3. I am very much enjoying these varying views on those various Brontes... I do like all the sisters' books (except have never actually read The Professor)in varying degrees, and I do also love the Kate Bush.
      Studying any book for four years would ruin it I should think!

      Delete
  5. I loved this book - read it not long after reading The Tenant of Wildfell Hall for the first time, (which I thought was extraordinary). Have since read and enjoyed Agnes Grey too, though it's fairly discursive, a bit like a 19th century version of The Nanny Diaries. While 'Take Courage' is enormously fresh and interesting, I did feel that poor Charlotte got it in the neck rather too often. Nobody would have published anything in that house, had it not been for Charlotte's drive and determination..

    ReplyDelete
    Replies
    1. Yes she was quite hard on Charlotte. I do enjoy C's books, although I am always impressed at the way I feel embarrassed to read her. She's like the friend who's always telling you that she doesn't care about men AT ALL, but then dropping in a casual humblebrag remark about that time her boss really praised her. Villette is wonderful, but really! When she describes how Paul noseys around in her stuff and finds it all clean and tidy...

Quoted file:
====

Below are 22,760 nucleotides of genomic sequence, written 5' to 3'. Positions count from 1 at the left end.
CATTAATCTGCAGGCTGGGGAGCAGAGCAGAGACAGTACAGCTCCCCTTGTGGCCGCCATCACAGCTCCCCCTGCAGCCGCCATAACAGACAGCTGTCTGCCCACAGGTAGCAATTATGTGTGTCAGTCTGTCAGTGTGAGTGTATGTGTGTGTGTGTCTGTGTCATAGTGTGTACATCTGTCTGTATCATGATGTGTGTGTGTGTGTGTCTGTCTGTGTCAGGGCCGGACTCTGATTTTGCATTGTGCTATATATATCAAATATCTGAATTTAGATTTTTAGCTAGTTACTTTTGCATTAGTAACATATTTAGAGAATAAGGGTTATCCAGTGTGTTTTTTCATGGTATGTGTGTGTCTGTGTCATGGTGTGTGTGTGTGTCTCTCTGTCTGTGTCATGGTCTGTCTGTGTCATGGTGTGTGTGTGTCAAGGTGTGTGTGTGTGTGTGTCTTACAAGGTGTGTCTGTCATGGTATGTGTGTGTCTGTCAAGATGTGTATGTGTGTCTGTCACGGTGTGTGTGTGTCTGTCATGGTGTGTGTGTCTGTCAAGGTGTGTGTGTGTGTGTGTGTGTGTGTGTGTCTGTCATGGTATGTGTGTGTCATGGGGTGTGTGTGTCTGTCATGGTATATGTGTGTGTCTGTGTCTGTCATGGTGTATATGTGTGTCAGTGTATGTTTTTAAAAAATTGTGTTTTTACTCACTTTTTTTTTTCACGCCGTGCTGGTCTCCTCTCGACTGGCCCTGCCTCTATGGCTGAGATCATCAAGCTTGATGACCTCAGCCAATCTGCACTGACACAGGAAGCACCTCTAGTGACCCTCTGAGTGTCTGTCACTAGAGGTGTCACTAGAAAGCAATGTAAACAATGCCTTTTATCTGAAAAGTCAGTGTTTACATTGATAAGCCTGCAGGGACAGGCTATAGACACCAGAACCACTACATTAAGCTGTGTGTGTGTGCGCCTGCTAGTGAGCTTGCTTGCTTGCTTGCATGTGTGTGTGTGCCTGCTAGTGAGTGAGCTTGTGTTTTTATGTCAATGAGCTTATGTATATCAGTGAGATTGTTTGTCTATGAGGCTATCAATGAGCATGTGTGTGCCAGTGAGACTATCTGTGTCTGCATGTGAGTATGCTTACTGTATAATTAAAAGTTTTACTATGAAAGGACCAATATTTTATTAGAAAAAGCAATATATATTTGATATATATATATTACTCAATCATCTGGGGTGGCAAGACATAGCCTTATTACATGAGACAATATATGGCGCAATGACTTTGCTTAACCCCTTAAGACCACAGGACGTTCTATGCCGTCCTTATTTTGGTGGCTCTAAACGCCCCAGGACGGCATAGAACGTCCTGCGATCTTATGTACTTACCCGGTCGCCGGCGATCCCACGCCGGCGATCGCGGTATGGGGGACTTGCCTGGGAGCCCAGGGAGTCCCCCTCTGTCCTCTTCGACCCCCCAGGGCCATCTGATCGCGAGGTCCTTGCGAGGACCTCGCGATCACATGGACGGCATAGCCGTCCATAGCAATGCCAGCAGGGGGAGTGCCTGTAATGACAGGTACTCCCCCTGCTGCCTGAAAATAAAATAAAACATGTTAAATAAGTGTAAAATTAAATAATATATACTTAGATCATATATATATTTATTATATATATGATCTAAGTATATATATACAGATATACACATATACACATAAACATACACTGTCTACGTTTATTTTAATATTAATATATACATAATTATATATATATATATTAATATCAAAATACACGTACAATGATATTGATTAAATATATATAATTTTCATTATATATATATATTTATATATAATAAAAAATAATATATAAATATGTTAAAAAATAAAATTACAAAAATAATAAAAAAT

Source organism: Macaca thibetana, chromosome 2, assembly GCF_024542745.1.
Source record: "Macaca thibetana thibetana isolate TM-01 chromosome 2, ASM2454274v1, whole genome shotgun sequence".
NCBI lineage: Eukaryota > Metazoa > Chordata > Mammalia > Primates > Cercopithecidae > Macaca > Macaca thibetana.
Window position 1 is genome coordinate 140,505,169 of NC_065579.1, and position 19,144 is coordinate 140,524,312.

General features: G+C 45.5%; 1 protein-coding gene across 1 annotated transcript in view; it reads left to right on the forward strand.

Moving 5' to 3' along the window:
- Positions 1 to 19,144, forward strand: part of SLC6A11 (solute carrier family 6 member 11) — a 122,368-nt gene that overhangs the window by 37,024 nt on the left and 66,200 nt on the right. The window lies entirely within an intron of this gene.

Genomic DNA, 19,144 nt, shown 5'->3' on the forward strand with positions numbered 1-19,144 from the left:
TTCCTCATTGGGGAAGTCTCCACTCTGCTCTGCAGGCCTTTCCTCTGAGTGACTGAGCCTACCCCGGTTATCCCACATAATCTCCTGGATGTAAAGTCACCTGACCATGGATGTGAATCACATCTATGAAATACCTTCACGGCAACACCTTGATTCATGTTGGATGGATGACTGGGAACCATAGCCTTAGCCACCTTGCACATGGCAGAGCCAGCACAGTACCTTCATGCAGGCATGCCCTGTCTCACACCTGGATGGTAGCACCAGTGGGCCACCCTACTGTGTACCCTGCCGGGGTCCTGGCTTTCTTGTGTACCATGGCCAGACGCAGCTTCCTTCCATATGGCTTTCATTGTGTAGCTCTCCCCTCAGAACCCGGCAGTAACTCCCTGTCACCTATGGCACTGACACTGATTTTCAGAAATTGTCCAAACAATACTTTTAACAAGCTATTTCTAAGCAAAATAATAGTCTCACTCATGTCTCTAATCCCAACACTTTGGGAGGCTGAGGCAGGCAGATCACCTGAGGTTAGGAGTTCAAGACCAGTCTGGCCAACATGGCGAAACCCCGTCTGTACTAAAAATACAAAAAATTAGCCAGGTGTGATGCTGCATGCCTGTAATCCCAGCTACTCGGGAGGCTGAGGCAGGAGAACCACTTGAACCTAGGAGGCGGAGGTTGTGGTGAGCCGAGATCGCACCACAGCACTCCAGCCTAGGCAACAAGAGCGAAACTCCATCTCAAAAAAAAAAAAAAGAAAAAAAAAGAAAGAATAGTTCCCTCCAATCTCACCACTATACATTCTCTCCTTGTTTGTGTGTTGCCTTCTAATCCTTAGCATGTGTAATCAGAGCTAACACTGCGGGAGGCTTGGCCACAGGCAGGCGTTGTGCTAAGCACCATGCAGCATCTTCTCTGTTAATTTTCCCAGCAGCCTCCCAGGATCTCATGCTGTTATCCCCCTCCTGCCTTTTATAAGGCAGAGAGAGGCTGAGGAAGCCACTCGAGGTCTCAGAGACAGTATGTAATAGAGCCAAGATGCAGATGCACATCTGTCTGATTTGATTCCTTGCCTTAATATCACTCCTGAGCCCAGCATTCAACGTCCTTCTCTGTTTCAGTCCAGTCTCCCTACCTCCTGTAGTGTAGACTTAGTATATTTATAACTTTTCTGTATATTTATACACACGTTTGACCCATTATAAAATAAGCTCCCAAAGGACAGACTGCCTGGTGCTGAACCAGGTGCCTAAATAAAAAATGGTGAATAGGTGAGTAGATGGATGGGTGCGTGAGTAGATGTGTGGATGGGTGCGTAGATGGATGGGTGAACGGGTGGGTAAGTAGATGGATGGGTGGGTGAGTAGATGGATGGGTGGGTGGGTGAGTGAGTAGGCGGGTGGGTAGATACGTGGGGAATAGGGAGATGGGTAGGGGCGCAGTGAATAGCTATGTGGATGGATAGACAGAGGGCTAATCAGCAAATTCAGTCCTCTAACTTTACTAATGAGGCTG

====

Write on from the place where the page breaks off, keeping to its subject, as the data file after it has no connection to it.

Delete
    2. Ha! What stayed with me in Villette was that absolutely devastating ending: one of the most tragic in all literature. Brave of her to do it (albeit with a nod to readers who wanted to pretend that all was well - apparently her Dad had insisted he wanted a happy ending, but C always foresaw a watery end for Paul)

      Delete
    3. Yes, it is a great ending. Brave indeed. didn't Dickens want Great Expectations to have a sad ending and was persuaded out of it?

      Delete
  6. Sounds like a very good book. I have Agnes Grey on my list of classic books to read. Is Tenant of Wildfell Hall the only other book she wrote?

    ReplyDelete
    Replies
    1. Yes, so there's the excellent news that you can polish her off in two books! Agnes Grey is shorter, so a good one to start with, but Tenant is better...

      Delete